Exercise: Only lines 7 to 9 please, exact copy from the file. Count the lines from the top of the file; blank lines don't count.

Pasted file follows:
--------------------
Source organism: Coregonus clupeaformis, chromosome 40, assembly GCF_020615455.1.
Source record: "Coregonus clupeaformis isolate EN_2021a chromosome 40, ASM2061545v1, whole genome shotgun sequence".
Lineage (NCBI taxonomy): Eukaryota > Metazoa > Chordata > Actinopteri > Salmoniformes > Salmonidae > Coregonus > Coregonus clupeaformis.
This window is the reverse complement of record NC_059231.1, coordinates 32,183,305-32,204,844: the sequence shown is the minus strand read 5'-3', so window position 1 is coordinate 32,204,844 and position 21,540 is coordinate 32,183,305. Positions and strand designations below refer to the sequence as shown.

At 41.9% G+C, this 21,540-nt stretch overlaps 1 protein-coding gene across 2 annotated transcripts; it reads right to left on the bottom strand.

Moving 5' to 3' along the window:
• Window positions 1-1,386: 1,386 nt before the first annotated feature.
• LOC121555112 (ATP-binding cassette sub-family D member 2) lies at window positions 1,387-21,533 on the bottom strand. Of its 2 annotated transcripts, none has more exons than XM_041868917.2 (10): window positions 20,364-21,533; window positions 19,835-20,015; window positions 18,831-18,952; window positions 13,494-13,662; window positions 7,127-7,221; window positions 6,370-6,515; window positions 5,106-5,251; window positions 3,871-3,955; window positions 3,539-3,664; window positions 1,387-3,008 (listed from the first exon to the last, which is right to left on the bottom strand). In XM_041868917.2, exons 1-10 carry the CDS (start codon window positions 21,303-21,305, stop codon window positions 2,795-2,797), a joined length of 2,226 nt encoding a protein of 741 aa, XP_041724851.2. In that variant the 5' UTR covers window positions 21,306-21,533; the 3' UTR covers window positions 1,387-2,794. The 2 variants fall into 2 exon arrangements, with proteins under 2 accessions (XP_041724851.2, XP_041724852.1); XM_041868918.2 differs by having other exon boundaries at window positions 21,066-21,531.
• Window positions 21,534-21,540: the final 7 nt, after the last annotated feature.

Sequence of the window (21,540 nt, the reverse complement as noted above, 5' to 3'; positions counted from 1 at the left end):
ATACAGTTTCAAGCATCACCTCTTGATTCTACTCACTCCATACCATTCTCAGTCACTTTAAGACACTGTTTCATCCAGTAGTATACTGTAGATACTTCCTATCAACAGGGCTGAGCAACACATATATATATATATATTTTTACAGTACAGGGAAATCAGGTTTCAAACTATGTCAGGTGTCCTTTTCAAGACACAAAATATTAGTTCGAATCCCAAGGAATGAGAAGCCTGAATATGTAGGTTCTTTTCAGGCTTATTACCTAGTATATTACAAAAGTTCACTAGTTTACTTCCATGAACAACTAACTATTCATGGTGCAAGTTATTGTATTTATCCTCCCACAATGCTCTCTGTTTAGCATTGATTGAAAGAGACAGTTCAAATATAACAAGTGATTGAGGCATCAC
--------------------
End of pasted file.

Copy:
• Window positions 1-1,386: 1,386 nt before the first annotated feature.
• LOC121555112 (ATP-binding cassette sub-family D member 2) lies at window positions 1,387-21,533 on the bottom strand. Of its 2 annotated transcripts, none has more exons than XM_041868917.2 (10): window positions 20,364-21,533; window positions 19,835-20,015; window positions 18,831-18,952; window positions 13,494-13,662; window positions 7,127-7,221; window positions 6,370-6,515; window positions 5,106-5,251; window positions 3,871-3,955; window positions 3,539-3,664; window positions 1,387-3,008 (listed from the first exon to the last, which is right to left on the bottom strand). In XM_041868917.2, exons 1-10 carry the CDS (start codon window positions 21,303-21,305, stop codon window positions 2,795-2,797), a joined length of 2,226 nt encoding a protein of 741 aa, XP_041724851.2. In that variant the 5' UTR covers window positions 21,306-21,533; the 3' UTR covers window positions 1,387-2,794. The 2 variants fall into 2 exon arrangements, with proteins under 2 accessions (XP_041724851.2, XP_041724852.1); XM_041868918.2 differs by having other exon boundaries at window positions 21,066-21,531.
• Window positions 21,534-21,540: the final 7 nt, after the last annotated feature.